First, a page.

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Department of Physics

The Cavendish Laboratory
a rainbow over an instrument in the middle of a desert

REACH, the Radio Experiment for the Analysis of Cosmic Hydrogen, has been in development at the Cavendish and the Kavli Institute for Cosmology, along with other partner institutions around the World, for over 5 years. Through COVID and many other hurdles, what has been designed to be the most accurate sensor of electromagnetic waves coming from the sky ever, has finally started operations as of December 2023.

The REACH team is now looking through the data coming out of the system in the Karoo (and transmitted half way across the globe to the HPC serves in Cambridge) trying to detect the elusive 21-cm line from atomic Hydrogen. This detection would allow researchers in Cambridge and elsewhere to unveil the mysteries of first structure formation in the Universe, accessing a new window of exploration able to take us back to just 100 million years after the Big Bang, at the times when there were not even stars illuminating the cosmos.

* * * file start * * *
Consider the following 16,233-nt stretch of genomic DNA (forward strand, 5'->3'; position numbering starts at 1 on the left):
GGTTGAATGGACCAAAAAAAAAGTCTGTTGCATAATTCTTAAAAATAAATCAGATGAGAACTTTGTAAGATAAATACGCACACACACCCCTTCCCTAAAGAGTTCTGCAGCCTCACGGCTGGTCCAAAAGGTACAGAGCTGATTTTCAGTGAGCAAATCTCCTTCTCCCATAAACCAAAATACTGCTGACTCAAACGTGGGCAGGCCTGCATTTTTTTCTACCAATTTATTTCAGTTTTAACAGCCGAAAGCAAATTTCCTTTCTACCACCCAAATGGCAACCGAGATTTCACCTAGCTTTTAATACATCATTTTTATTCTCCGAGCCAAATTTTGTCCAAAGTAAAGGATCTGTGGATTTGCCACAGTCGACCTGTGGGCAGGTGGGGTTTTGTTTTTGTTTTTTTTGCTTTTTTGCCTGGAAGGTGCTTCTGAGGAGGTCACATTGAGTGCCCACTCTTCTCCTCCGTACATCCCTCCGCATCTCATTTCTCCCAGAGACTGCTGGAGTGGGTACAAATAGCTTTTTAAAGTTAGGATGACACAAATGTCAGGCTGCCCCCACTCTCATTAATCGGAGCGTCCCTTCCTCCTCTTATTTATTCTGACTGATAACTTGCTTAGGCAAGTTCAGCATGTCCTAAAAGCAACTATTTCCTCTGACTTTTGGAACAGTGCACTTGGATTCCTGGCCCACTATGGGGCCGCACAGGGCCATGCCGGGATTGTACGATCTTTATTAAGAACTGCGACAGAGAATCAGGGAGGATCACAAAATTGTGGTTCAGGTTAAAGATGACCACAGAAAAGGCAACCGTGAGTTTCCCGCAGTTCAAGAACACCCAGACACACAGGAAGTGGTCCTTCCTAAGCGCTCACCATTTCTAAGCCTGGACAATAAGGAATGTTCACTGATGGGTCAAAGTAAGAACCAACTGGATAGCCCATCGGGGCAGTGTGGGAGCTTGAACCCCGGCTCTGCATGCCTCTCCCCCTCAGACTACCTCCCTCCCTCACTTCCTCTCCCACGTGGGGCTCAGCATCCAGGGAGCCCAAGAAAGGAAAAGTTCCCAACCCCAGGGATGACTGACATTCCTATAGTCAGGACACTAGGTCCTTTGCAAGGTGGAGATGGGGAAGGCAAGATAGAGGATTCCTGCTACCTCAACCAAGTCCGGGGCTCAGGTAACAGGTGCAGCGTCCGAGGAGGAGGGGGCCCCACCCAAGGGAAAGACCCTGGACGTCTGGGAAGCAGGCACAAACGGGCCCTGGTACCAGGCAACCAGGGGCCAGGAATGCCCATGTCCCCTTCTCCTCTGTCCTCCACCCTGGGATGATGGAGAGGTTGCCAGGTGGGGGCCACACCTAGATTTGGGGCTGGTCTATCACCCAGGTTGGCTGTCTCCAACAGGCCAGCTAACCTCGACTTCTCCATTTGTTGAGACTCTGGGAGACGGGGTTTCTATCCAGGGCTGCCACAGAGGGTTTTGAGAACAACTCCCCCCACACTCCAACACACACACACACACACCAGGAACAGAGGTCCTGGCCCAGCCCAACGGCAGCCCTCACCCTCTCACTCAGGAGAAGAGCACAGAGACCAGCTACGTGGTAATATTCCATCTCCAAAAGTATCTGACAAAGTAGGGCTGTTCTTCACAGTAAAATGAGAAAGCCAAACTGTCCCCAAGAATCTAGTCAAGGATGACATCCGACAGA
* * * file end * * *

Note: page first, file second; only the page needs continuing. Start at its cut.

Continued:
The challenges are many, and in truth have just started. From now on, the team will be digging through the gigabytes of data coming out of South Africa daily trying to separate the noise from the signal. In other words, trying to make sense of the data so to be able to explain what part of it is the 21-cm line, isolate it, and then study it in detail. This is a very delicate process, where many things have to work well together, almost like hand painting a beautiful picture of the early Universe.

This article was written by Matthew Bothwell and first appeared on the Kavli Institute for Cosmology website


Lead image: Rainbow over the newly built REACH instrument in the Karoo desert in South Africa. Credit: Dominic Anstey

Bottom: The REACH system is now transmitting data halfway across the world to servers in Cambridge. Credit: Saurabh Pegwal, REACH collaboration